When I was in the high school concert band, I really wanted to play the drums. But we had an awesome drummer already, his name was Rob Bell. Besides, I was a freshman so there was no way I was getting near that drum kit.
You had to pay your dues to work up to it.
So I started where most percussionists do. With the cymbals. Or wood block, triangle, and wind chimes. I’ve done it all. Never got to be the star of the show, but I was on the stage. And I played my part as enthusiastically as I could.
Here’s what’s interesting to me: even though I was only playing a small part I still needed to see the sheet music. All of it.
Even though my part didn’t come until measure 72, I needed to follow along from the beginning to make sure I was at the right place. And even if my shining moment is only 6 quarter note cymbal crashes, if I mess up it everyone will notice.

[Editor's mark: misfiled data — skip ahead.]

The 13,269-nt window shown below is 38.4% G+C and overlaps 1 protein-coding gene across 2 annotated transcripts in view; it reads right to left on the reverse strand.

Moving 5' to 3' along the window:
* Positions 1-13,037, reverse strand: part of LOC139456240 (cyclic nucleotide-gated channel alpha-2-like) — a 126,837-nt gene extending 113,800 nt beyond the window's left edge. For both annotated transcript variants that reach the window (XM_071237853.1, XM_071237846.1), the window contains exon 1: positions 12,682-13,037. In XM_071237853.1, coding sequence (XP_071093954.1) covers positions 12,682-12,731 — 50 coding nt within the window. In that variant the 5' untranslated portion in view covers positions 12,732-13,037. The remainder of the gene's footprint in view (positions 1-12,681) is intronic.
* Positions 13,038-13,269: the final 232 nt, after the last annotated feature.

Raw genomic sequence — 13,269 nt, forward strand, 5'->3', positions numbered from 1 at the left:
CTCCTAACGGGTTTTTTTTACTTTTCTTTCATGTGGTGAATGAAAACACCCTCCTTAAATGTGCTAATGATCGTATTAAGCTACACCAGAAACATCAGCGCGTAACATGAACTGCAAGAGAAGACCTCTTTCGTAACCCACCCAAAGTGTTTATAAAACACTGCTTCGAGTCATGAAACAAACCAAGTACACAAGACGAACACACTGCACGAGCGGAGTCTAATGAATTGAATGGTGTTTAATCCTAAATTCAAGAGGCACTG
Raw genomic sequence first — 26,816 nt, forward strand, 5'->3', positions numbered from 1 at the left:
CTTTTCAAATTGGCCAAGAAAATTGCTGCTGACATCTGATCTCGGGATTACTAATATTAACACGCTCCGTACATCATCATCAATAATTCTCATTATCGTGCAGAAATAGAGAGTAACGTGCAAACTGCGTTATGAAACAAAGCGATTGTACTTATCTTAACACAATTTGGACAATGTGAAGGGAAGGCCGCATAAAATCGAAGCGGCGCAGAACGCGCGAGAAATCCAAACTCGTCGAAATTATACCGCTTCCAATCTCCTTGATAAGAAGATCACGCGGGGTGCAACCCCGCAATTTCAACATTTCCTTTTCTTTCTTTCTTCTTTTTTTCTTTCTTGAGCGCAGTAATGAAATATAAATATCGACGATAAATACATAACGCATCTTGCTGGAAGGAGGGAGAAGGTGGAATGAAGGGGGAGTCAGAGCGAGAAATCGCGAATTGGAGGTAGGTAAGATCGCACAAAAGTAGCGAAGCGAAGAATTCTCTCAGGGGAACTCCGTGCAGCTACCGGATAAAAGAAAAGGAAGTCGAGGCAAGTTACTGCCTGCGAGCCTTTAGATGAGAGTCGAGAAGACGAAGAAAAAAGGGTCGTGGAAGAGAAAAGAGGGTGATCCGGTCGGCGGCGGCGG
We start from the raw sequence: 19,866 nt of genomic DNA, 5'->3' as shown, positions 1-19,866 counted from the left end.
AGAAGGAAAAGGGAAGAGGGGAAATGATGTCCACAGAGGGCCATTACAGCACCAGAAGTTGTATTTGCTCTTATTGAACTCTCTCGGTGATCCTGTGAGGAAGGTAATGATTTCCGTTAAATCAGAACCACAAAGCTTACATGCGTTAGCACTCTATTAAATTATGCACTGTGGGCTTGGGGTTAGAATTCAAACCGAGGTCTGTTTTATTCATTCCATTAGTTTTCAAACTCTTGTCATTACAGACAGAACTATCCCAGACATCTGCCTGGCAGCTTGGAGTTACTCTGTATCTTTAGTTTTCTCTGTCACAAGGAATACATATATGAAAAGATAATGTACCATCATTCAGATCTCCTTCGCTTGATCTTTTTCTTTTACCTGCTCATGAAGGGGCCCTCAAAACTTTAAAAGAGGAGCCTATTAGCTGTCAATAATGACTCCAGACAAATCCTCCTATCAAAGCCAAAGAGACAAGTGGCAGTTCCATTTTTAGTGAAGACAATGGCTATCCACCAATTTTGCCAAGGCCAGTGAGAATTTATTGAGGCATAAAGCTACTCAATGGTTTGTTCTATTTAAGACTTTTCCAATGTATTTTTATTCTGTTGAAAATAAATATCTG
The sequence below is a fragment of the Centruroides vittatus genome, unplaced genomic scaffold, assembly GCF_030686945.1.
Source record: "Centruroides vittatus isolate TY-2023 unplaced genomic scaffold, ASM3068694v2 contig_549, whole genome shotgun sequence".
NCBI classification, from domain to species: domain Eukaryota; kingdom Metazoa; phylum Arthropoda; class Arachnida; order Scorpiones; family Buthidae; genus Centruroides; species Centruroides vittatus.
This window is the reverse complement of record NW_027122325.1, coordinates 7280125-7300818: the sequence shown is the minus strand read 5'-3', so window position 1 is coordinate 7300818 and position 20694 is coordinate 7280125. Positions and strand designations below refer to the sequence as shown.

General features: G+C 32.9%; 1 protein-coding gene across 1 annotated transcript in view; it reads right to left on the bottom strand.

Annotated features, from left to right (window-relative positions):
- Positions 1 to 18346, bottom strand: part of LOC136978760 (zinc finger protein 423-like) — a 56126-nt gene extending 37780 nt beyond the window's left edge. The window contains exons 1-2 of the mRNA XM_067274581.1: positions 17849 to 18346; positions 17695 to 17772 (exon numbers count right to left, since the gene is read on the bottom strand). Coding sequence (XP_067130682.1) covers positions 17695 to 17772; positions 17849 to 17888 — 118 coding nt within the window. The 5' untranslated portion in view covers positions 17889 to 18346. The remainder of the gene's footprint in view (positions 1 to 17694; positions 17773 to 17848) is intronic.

If I crash too soon, it will be disaster. If I’m on the wrong page it will throw everyone off. I had to see the bigger picture.
The same is true of your employees. If they only focus on what immediately needs to get done, they will miss how this fits within the overall organization. Let your employees see the big picture.
Let them see how their individual goals tie back to organizational goals.
It provides more clarity and purpose to what they are doing.
It gives employees a greater sense of ownership and contribution to the company.
So even for those employees that are “only” cymbal players, make sure they get the sheet music too.